During its meeting in Portland, Oregon, the Western and Central Pacific Fisheries Commission (WCPFC) Northern Committee discussed two proposals to increase catch limits on Pacific bluefin. The Committee focused on changes to the Pacific bluefin management measure that will lead to an increase in catch for 2020.
Specifically, according to Japan’s Time, the members agreed on the country’s acquisition of 300 tons of Taiwan’s large bluefin tuna quota in 2020. The terms of the quota transfer are not known. Bluefin tuna is a popular fish for sushi and sashimi.
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All countries will be able to roll over up to 17% of their 2019 quota to be used to increase their catch of adult and juvenile fish in 2020. Therefore, Japan will be able to catch tonnes of additional fish in 2020 from a stock that is at just 3.3% of its unfished size and is just two years into a 17-year rebuilding plan. Moreover, the members during the meeting agreed that if a member did not reach its quota in 2019, the balance could be carried out in 2020, as long as it did not exceed the annual catch limit of 17%.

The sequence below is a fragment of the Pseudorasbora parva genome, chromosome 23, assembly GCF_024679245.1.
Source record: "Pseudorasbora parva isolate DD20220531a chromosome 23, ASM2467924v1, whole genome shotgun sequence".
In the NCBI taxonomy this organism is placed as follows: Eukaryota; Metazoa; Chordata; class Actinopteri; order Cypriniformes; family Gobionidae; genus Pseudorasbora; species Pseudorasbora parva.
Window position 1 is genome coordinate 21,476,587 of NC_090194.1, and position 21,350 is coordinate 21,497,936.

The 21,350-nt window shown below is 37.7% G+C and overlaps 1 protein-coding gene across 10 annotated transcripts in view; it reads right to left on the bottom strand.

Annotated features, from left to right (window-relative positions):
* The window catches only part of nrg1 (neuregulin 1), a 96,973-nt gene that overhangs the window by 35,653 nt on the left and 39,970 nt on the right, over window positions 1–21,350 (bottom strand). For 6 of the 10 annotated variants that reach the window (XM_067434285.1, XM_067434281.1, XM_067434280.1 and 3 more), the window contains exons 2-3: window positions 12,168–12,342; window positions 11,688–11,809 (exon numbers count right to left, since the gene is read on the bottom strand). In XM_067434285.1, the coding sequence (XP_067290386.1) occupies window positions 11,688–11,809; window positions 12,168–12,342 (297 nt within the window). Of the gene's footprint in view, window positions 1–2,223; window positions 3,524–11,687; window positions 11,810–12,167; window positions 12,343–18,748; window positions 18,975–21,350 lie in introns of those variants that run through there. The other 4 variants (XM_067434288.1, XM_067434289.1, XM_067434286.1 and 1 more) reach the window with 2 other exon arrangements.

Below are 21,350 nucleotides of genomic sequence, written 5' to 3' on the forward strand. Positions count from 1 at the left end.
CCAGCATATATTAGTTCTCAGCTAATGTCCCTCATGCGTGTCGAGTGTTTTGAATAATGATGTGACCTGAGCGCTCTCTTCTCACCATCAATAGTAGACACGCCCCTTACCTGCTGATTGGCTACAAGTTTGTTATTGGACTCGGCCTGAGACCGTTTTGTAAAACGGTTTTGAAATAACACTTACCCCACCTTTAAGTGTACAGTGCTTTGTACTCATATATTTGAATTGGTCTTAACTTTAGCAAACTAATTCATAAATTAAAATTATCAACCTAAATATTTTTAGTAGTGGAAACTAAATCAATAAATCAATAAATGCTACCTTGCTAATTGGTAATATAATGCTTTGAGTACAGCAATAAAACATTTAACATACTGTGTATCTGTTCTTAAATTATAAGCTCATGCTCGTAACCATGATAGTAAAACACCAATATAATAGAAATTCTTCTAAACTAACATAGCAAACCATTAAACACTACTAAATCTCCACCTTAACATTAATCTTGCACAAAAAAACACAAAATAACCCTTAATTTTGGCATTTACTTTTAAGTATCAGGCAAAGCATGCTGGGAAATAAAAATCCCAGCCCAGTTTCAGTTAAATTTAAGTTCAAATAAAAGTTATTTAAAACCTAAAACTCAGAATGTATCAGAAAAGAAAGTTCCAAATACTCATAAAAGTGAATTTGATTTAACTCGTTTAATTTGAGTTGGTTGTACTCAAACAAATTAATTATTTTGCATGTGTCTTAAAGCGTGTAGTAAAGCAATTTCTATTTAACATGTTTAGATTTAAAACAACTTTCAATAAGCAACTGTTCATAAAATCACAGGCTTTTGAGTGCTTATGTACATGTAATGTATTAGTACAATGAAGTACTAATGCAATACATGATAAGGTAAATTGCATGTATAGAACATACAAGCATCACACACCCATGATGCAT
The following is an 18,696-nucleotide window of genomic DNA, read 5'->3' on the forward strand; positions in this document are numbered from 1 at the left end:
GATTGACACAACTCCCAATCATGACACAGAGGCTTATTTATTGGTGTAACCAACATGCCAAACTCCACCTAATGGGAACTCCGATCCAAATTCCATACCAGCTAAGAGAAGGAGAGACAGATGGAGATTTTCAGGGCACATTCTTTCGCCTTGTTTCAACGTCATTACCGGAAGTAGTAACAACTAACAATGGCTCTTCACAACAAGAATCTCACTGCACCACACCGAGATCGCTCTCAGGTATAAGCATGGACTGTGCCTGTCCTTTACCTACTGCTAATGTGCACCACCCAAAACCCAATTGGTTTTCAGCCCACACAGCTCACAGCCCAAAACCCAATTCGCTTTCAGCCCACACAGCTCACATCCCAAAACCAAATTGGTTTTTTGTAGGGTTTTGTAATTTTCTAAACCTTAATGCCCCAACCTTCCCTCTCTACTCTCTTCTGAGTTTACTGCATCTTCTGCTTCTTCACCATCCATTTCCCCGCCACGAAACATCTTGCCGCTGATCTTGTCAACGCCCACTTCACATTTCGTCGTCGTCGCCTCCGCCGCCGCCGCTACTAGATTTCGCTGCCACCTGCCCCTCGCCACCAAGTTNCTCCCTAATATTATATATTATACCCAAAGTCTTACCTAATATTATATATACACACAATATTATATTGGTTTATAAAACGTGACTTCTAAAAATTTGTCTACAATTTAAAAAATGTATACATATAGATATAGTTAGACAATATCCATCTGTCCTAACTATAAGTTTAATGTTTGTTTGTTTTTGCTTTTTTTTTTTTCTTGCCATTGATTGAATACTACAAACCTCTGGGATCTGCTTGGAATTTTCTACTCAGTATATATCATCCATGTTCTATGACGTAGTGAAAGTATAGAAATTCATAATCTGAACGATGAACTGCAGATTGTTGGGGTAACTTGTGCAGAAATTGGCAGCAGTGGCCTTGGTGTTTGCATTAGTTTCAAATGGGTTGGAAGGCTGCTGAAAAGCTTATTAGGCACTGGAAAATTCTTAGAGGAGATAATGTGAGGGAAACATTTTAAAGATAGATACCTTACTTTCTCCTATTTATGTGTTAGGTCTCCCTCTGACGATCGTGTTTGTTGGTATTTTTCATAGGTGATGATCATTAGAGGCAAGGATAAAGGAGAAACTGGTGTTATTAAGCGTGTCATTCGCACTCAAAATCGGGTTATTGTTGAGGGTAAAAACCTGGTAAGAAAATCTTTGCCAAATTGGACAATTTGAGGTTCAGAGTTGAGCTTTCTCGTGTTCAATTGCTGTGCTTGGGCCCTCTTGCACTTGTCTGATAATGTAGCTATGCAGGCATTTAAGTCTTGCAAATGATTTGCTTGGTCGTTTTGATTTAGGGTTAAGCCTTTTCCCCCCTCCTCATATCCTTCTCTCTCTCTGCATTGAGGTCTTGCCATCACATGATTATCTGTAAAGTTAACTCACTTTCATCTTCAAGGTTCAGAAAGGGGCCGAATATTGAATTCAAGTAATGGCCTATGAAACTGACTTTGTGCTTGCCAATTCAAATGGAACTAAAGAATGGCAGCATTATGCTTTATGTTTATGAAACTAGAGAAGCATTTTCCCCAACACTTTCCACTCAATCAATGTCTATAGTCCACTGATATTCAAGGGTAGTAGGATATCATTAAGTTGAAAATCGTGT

During the meeting, Jamie Gibbon, an international fisheries expert for The Pew Charitable Trusts, stated
It is very discouraging that members of the WCPFC Northern Committee have recommended to allow Japan and other countries to increase their catch of Pacific bluefin tuna next year, even though the population has been decimated to just 3.3% of its historic level by nearly a century of overfishing.
He continued that allowing this increase goes against all the scientific advice and decreases the possibilities of species’ recovery.
We now urge members of the WCPFC to reject this irresponsible recommendation at their annual meeting in December.
Overall, the restrictions on bluefin tuna fishing were implied in 2015, setting a limit on each country’s catch. The Northern Committee will reconvene at the WCPFC annual meeting in December to officially adopt the outcomes of this meeting, as the meeting failed to reach the required quorum due to the absence of four members.